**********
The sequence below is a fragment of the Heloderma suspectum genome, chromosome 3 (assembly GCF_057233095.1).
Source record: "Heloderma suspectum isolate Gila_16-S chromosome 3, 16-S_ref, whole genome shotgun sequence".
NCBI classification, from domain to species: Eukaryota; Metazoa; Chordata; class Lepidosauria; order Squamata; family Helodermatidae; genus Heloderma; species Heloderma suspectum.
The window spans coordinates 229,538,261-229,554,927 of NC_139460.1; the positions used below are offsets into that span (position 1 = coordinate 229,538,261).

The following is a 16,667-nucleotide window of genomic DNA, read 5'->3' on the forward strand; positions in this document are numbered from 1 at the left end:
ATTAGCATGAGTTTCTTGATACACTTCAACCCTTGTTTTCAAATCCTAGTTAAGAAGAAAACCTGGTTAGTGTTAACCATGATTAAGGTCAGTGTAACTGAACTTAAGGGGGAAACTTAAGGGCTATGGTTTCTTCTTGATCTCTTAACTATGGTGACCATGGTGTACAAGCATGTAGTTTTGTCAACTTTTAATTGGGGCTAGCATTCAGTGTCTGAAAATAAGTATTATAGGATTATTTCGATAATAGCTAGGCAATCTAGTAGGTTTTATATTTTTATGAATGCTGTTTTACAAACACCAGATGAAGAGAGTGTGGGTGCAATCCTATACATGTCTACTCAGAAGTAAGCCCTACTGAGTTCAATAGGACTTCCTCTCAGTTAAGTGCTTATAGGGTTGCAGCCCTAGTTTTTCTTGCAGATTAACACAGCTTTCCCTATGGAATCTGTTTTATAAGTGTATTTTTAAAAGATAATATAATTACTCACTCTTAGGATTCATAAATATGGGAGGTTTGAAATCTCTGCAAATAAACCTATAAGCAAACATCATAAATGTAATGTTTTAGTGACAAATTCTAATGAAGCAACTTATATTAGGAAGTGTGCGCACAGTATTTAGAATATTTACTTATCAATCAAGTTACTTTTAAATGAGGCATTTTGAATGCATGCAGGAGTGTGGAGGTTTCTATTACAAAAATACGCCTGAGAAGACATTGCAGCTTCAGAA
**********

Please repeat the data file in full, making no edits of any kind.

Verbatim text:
The sequence below is a fragment of the Heloderma suspectum genome, chromosome 3 (assembly GCF_057233095.1).
Source record: "Heloderma suspectum isolate Gila_16-S chromosome 3, 16-S_ref, whole genome shotgun sequence".
NCBI classification, from domain to species: Eukaryota; Metazoa; Chordata; class Lepidosauria; order Squamata; family Helodermatidae; genus Heloderma; species Heloderma suspectum.
The window spans coordinates 229,538,261-229,554,927 of NC_139460.1; the positions used below are offsets into that span (position 1 = coordinate 229,538,261).

The following is a 16,667-nucleotide window of genomic DNA, read 5'->3' on the forward strand; positions in this document are numbered from 1 at the left end:
ATTAGCATGAGTTTCTTGATACACTTCAACCCTTGTTTTCAAATCCTAGTTAAGAAGAAAACCTGGTTAGTGTTAACCATGATTAAGGTCAGTGTAACTGAACTTAAGGGGGAAACTTAAGGGCTATGGTTTCTTCTTGATCTCTTAACTATGGTGACCATGGTGTACAAGCATGTAGTTTTGTCAACTTTTAATTGGGGCTAGCATTCAGTGTCTGAAAATAAGTATTATAGGATTATTTCGATAATAGCTAGGCAATCTAGTAGGTTTTATATTTTTATGAATGCTGTTTTACAAACACCAGATGAAGAGAGTGTGGGTGCAATCCTATACATGTCTACTCAGAAGTAAGCCCTACTGAGTTCAATAGGACTTCCTCTCAGTTAAGTGCTTATAGGGTTGCAGCCCTAGTTTTTCTTGCAGATTAACACAGCTTTCCCTATGGAATCTGTTTTATAAGTGTATTTTTAAAAGATAATATAATTACTCACTCTTAGGATTCATAAATATGGGAGGTTTGAAATCTCTGCAAATAAACCTATAAGCAAACATCATAAATGTAATGTTTTAGTGACAAATTCTAATGAAGCAACTTATATTAGGAAGTGTGCGCACAGTATTTAGAATATTTACTTATCAATCAAGTTACTTTTAAATGAGGCATTTTGAATGCATGCAGGAGTGTGGAGGTTTCTATTACAAAAATACGCCTGAGAAGACATTGCAGCTTCAGAA